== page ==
7. The timeless biblical principles are applicable to life today.

The final step in the interpretive process is to transfer the timeless principle found in the Scripture text into the contemporary setting, making relevant applications. It is this process of considering historical, rhetorical, grammatical, and socio-cultural clues, mining for the timeless principle, and making a contemporary application that is the essence of the interpretive process.

8. The Holy Spirit helps us understand the Bible.

As difficult as it can be to understand everything about the Bible, Jesus has promised us that he would not leave us alone in the task. A sincere heart, open to God is the most powerful tool for hearing his voice speaking through the Bible.



In addition, there are a number of faulty suppositions and arguments that people sometimes use to solidify their position, or summarily dismiss their opponent’s argumentation. I will briefly expose only the most popular of these.

1. “I’m after the plain meaning of the Scripture text.”

Some might say, “I only believe in the literal meaning of the Scripture.” There is no “plain” meaning of the Scripture text, as opposed to a “complicated” meaning. There is simply the meaning of the Scripture text. Sometimes the meaning is fairly clear. Often, it is not. The difficult and complicated interpretive process is a natural ramification of attempting to understand a two-thousand-year-old text, written in a foreign language, and produced by an alien culture.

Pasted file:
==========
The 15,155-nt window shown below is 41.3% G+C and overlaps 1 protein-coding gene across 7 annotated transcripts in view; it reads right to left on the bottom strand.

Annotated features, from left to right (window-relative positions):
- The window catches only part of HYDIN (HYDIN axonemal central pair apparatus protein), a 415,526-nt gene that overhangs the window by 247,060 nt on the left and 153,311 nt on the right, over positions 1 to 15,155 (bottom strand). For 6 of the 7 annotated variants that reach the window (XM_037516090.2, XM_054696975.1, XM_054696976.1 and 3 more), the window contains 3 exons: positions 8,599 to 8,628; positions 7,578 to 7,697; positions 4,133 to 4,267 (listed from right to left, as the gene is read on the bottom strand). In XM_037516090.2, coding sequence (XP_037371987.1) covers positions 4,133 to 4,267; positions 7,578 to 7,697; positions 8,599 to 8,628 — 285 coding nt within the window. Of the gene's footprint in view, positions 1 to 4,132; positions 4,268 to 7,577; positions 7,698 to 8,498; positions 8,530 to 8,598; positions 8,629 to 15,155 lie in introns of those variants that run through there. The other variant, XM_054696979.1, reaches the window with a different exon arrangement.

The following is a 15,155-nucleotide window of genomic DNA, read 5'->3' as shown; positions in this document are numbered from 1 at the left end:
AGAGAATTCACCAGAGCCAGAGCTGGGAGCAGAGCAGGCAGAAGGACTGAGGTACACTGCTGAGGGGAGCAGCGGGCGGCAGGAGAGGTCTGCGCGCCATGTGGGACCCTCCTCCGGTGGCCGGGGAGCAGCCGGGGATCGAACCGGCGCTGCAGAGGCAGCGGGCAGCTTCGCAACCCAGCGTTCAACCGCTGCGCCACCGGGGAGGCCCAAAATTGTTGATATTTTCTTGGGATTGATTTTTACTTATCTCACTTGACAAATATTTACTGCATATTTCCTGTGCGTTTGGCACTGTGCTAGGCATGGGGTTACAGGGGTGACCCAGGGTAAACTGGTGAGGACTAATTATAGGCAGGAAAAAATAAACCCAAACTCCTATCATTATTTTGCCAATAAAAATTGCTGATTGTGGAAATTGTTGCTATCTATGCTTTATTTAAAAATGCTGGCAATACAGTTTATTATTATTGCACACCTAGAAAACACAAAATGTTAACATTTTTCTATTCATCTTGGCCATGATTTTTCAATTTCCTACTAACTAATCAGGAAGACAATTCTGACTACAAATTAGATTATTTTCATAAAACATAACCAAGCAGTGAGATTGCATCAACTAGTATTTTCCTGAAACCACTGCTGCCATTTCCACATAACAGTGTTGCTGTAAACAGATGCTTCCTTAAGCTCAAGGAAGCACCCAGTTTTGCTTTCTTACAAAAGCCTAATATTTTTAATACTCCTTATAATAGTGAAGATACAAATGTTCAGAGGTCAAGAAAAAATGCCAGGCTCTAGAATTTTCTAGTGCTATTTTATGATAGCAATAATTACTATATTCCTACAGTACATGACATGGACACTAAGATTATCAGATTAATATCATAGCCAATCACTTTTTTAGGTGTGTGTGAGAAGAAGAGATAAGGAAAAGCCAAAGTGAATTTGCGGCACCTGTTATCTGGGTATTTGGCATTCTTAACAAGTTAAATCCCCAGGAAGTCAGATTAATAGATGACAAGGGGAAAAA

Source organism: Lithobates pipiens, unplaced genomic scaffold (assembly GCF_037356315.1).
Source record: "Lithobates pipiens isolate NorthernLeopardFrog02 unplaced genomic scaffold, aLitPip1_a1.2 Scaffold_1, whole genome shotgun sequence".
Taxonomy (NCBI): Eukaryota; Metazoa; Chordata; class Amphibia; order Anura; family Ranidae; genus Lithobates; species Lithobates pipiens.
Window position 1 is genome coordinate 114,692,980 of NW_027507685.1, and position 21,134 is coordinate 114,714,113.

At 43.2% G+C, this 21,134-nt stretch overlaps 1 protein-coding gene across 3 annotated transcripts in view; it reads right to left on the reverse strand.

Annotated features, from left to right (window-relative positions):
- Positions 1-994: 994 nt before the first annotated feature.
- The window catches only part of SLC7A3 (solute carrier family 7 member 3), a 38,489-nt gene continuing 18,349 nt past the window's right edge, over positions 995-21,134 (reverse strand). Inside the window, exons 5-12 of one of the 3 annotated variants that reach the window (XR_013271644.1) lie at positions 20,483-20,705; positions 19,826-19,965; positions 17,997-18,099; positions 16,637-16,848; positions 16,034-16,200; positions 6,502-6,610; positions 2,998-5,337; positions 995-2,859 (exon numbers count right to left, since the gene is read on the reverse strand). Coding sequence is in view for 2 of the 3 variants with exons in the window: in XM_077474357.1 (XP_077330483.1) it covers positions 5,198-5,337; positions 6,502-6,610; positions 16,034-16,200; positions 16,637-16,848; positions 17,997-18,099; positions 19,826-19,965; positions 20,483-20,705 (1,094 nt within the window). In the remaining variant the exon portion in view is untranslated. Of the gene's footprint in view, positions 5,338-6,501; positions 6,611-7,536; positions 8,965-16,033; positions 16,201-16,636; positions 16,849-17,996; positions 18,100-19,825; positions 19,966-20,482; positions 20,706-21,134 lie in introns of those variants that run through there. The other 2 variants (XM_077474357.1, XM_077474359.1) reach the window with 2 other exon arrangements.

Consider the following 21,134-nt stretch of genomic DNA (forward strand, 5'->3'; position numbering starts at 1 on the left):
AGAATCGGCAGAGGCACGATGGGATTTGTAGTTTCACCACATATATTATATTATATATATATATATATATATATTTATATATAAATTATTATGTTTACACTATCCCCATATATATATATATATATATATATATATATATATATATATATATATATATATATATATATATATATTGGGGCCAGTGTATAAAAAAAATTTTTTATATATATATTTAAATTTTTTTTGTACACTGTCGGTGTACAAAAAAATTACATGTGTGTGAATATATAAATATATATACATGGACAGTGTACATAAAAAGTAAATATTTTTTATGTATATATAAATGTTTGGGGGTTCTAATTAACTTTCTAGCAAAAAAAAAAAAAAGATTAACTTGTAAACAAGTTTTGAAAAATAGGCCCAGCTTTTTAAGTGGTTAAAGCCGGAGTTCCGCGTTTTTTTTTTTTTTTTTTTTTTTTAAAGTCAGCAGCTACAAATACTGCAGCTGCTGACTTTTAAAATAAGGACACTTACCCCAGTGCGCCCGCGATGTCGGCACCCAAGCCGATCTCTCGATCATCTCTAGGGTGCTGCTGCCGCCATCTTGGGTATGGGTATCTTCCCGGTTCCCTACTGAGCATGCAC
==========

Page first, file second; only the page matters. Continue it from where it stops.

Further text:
2. “Scripture does not contradict itself.”

While this is true, it is also misleading. There are timeless Biblical principles that are never contradicted in Scripture. However, it is clear that there are narratives, commandments, and actions described in the Scriptures that are contradictory. Attempts to reconcile these contradictions results in exegetical gymnastics that can lead to rather bizarre conclusions. It is much more reasonable to understand that every story, commandment, or action in the Bible carries with it a timeless principle. It is this timeless principle that is never contradicted in Scripture.

3. “The perfect Word of God is void of any human opinion.”

The Word of God is divinely inspired, perfect and true; but, it is God’s Word delivered through human agency. Unlike other faith systems we do not believe that the Bible was dropped from heaven pre-written and completed, nor was it written by a single human author. Rather, it is a compilation of numerous books written and edited by many authors, from varying cultural perspectives, over a period of more than a thousand years.

4. “We must not capitulate to contemporary culture.”